A dispute in British Columbia, Canada, has revealed gaps in Canada’s shipbreaking regulations, according to environmental activists. They say that a federal law is needed to stop operators exploiting the grey areas when it comes to legal oversight.
Deep Water Recovery on Vancouver Island dismantles old barges and other vessels at its site in Union Bay, British Columbia. Activists claimed that this was a violation of regional and provincial zoning regulations, and that it was endangering an environmentally sensitive area rich with oysters.
Deep Water Recovery has continued operating despite a cease-and-desist order from the province. There were two ships in moorage at Deep Water Recovery on August 15th.
Company director Mark Jurisich has denied various accusations and claimed that he had been subject to a malicious campaign of trespassing and harassment, trying to shut down his business.
The Concerned Citizens of Baynes Sound (CCOBS) has been lobbying against Deep Water Recovery for two years, ever since they saw the first vessels being dismantled on the shores of nearby Baynes Sound, the channel that runs between Vancouver Island and Denman Island.
Environmental lawyer Carla Conkin said that CCOBS was fighting a company that was something of a DIY operation that was breaking down barges and other large vessels on the beach without a dry dock or other internationally accepted safety protocols.
Conkin said that the site also disturbed a creek, and there were concerns about workers living on site in a trailer. “These guys are flying by the seat of their pants on the beach, basically dismantling major sized vessels,” she said.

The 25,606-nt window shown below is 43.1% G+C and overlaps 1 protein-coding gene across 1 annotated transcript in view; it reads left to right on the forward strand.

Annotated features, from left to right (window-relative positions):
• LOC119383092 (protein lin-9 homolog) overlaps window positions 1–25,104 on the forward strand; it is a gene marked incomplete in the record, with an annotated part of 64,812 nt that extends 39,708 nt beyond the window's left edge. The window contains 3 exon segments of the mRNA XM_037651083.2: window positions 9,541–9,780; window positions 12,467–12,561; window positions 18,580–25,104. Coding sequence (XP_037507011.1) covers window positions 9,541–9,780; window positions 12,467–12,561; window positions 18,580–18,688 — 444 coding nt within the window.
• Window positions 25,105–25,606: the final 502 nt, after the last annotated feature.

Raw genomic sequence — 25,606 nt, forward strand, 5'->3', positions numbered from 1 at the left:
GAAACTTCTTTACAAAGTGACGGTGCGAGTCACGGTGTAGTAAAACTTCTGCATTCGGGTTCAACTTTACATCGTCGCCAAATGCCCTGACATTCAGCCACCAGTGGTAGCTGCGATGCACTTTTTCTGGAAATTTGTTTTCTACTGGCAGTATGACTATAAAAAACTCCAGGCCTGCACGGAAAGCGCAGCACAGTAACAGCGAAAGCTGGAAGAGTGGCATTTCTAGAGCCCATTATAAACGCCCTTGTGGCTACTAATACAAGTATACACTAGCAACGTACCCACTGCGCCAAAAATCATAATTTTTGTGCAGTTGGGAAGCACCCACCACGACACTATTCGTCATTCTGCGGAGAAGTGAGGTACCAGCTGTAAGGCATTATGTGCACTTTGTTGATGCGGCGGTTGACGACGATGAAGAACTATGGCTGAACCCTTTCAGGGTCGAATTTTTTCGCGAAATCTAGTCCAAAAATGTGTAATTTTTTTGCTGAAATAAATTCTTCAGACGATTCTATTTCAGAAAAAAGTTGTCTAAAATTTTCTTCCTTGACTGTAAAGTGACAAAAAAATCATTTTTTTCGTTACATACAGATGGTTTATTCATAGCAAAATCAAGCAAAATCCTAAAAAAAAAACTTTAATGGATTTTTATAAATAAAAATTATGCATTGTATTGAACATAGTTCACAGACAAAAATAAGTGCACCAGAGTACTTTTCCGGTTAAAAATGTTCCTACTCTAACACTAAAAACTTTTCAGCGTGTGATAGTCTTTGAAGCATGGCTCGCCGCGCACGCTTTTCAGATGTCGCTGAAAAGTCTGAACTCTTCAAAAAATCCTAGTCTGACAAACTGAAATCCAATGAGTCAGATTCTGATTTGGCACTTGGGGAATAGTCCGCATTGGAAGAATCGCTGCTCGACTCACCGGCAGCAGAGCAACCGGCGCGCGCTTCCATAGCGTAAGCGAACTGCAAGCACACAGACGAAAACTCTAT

Deep Water Recovery denied the allegations, claiming to fill “a vital role” in the marine recycling industry and insisting that rules had always been complied with.
The company’s lawyer has vowed to vigorously defend the company.
Part of the problem in Union Bay is the complex nature of the levels of government involved.
The site is overseen by the province, which handles the shoreline, while the regional district oversees the high part of the beach. The federal government, meanwhile, oversees vessels, transport and the environment. Deep Water Recovery arrived on site when it took over a company called Union Bay Industries, which had a 30-year log-salvaging licence. The company shifted into ship dismantling, asking in 2019 for B.C.’s Ministry of Forests, Lands, Natural Resource Operations and Rural Development to allow the moving and storage of vessels for repair and recycling. Provincial regulators worked with the company and wrote it a new licence in October 2021 tat permitted the movement of ships over the foreshore so they could be dismantled in the higher portion of the site – the bit which falls under regional government jurisdiction.
Conkin claimed that Deep Water Recovery “stepped into the shoes of that log-sorting company and then slipped their way through to getting lease amendments to allow for shipbreaking. The company has been capitalizing on the different levels of government and how they’re not co-ordinating with each other.”
Canada has no federal shipbreaking rules, not least because the industry is minuscule when compared with the major shipbreaking nations of Turkey, India, Pakistan and Bangladesh.
Canadian owners traditionally sent their old vessels overseas, but the increase in the cost of towing and new environmental rules that limited some exports, made the previous situation more complex and more expensive.
Transport Canada has said that countrywide regulations are “under consideration”. There are currently more than 47,321 Canadian-registered vessels, — including 3,054 “large ships” (more than 100 gt) — that at some point will all need to be scrapped. A March 2021 report commissioned by Transport Canada said that Canada was way short of the capacity needed to deal with the vessels that will reach the end of their life between 2021 and 2030.